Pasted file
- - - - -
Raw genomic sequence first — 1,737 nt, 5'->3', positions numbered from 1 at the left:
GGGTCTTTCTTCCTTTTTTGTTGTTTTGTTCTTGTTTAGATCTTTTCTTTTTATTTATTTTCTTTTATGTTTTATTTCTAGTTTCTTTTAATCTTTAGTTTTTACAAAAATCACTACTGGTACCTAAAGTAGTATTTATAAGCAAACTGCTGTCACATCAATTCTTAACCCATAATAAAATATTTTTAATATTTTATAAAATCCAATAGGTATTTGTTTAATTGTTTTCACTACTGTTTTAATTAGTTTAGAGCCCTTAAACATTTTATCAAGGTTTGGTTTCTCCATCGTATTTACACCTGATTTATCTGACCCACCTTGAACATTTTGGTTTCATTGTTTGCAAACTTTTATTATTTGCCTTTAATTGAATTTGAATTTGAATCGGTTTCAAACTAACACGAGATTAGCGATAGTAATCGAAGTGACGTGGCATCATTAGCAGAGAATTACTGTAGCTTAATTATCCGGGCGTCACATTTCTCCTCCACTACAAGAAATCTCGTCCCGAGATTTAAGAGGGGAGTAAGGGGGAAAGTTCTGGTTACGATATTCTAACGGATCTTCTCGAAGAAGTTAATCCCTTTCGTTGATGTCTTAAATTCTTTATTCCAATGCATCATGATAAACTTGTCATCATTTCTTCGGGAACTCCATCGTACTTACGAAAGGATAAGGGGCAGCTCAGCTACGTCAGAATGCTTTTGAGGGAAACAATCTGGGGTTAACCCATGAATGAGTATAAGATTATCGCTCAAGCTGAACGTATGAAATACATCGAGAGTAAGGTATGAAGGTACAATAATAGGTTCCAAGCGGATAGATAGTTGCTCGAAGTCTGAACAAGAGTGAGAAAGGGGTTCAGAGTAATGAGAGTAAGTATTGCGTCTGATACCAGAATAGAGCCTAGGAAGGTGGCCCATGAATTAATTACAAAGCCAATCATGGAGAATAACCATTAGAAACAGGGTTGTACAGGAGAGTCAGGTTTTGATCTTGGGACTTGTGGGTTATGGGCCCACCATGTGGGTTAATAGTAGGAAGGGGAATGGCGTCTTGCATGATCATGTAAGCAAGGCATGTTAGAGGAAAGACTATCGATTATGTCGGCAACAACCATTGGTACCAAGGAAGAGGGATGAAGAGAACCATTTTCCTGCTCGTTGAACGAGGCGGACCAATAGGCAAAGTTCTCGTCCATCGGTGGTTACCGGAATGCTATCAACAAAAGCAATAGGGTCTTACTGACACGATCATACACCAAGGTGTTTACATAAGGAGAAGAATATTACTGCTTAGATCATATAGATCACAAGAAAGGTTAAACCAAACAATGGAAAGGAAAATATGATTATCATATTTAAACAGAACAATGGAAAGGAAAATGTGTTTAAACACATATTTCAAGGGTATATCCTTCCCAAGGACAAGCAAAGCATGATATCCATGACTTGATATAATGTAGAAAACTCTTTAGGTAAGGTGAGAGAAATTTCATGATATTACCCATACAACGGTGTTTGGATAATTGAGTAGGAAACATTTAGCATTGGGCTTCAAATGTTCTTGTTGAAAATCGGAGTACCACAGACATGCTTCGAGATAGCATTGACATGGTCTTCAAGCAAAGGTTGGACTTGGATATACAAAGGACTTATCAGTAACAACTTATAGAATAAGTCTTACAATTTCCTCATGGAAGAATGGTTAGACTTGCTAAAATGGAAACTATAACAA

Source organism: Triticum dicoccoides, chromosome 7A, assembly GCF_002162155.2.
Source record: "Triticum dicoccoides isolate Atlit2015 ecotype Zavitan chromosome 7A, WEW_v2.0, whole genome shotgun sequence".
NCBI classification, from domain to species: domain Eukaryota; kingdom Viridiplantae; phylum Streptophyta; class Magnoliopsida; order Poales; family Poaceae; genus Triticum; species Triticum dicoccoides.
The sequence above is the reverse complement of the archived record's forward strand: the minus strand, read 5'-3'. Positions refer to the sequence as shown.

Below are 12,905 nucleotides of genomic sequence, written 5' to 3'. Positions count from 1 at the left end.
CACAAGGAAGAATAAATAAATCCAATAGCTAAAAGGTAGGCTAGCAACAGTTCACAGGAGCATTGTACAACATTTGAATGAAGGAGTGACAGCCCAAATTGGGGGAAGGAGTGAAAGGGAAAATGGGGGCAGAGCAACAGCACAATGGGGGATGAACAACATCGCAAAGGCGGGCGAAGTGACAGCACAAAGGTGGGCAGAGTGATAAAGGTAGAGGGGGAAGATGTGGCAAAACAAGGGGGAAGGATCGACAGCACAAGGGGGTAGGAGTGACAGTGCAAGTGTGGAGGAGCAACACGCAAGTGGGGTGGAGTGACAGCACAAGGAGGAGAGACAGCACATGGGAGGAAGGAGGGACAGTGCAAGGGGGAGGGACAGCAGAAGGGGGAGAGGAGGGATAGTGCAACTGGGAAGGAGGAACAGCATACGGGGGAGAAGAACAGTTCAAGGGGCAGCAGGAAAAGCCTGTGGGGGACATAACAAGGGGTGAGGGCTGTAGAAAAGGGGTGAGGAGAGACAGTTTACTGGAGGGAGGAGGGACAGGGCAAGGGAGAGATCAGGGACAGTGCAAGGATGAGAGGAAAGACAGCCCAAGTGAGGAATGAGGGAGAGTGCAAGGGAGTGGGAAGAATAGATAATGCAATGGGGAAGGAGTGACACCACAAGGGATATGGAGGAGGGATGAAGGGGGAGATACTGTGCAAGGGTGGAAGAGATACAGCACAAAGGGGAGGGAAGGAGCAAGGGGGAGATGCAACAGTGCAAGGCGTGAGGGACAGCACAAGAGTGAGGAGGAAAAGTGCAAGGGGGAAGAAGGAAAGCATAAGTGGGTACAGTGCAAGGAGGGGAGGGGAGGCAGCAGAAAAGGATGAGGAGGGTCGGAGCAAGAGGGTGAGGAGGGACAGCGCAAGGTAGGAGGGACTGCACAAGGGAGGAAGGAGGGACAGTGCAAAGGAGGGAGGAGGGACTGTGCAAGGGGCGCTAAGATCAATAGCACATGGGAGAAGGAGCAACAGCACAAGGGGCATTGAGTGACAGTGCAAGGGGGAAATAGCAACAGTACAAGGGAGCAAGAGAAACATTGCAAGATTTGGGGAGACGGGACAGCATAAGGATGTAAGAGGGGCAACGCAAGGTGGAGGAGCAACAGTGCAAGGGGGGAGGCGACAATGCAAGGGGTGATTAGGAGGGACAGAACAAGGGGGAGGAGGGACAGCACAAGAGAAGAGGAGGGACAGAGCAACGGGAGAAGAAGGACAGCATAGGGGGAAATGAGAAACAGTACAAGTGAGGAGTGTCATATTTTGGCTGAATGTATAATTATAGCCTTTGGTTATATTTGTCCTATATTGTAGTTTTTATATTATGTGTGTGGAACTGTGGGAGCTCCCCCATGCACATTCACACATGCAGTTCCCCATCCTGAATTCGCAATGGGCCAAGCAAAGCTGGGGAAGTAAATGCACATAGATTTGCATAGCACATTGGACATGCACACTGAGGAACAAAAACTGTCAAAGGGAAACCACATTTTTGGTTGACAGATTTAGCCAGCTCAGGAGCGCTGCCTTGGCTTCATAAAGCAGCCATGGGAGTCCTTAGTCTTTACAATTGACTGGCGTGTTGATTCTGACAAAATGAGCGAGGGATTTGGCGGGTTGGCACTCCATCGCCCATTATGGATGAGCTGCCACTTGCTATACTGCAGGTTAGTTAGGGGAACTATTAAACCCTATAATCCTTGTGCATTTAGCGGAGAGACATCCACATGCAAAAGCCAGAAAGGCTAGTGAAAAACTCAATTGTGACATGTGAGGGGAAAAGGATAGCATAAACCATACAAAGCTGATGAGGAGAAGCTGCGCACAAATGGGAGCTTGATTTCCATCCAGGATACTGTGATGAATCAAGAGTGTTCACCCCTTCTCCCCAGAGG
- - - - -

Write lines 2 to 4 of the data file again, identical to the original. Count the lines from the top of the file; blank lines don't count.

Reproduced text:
GGGTCTTTCTTCCTTTTTTGTTGTTTTGTTCTTGTTTAGATCTTTTCTTTTTATTTATTTTCTTTTATGTTTTATTTCTAGTTTCTTTTAATCTTTAGTTTTTACAAAAATCACTACTGGTACCTAAAGTAGTATTTATAAGCAAACTGCTGTCACATCAATTCTTAACCCATAATAAAATATTTTTAATATTTTATAAAATCCAATAGGTATTTGTTTAATTGTTTTCACTACTGTTTTAATTAGTTTAGAGCCCTTAAACATTTTATCAAGGTTTGGTTTCTCCATCGTATTTACACCTGATTTATCTGACCCACCTTGAACATTTTGGTTTCATTGTTTGCAAACTTTTATTATTTGCCTTTAATTGAATTTGAATTTGAATCGGTTTCAAACTAACACGAGATTAGCGATAGTAATCGAAGTGACGTGGCATCATTAGCAGAGAATTACTGTAGCTTAATTATCCGGGCGTCACATTTCTCCTCCACTACAAGAAATCTCGTCCCGAGATTTAAGAGGGGAGTAAGGGGGAAAGTTCTGGTTACGATATTCTAACGGATCTTCTCGAAGAAGTTAATCCCTTTCGTTGATGTCTTAAATTCTTTATTCCAATGCATCATGATAAACTTGTCATCATTTCTTCGGGAACTCCATCGTACTTACGAAAGGATAAGGGGCAGCTCAGCTACGTCAGAATGCTTTTGAGGGAAACAATCTGGGGTTAACCCATGAATGAGTATAAGATTATCGCTCAAGCTGAACGTATGAAATACATCGAGAGTAAGGTATGAAGGTACAATAATAGGTTCCAAGCGGATAGATAGTTGCTCGAAGTCTGAACAAGAGTGAGAAAGGGGTTCAGAGTAATGAGAGTAAGTATTGCGTCTGATACCAGAATAGAGCCTAGGAAGGTGGCCCATGAATTAATTACAAAGCCAATCATGGAGAATAACCATTAGAAACAGGGTTGTACAGGAGAGTCAGGTTTTGATCTTGGGACTTGTGGGTTATGGGCCCACCATGTGGGTTAATAGTAGGAAGGGGAATGGCGTCTTGCATGATCATGTAAGCAAGGCATGTTAGAGGAAAGACTATCGATTATGTCGGCAACAACCATTGGTACCAAGGAAGAGGGATGAAGAGAACCATTTTCCTGCTCGTTGAACGAGGCGGACCAATAGGCAAAGTTCTCGTCCATCGGTGGTTACCGGAATGCTATCAACAAAAGCAATAGGGTCTTACTGACACGATCATACACCAAGGTGTTTACATAAGGAGAAGAATATTACTGCTTAGATCATATAGATCACAAGAAAGGTTAAACCAAACAATGGAAAGGAAAATATGATTATCATATTTAAACAGAACAATGGAAAGGAAAATGTGTTTAAACACATATTTCAAGGGTATATCCTTCCCAAGGACAAGCAAAGCATGATATCCATGACTTGATATAATGTAGAAAACTCTTTAGGTAAGGTGAGAGAAATTTCATGATATTACCCATACAACGGTGTTTGGATAATTGAGTAGGAAACATTTAGCATTGGGCTTCAAATGTTCTTGTTGAAAATCGGAGTACCACAGACATGCTTCGAGATAGCATTGACATGGTCTTCAAGCAAAGGTTGGACTTGGATATACAAAGGACTTATCAGTAACAACTTATAGAATAAGTCTTACAATTTCCTCATGGAAGAATGGTTAGACTTGCTAAAATGGAAACTATAACAA

Source organism: Triticum dicoccoides, chromosome 7A, assembly GCF_002162155.2.
Source record: "Triticum dicoccoides isolate Atlit2015 ecotype Zavitan chromosome 7A, WEW_v2.0, whole genome shotgun sequence".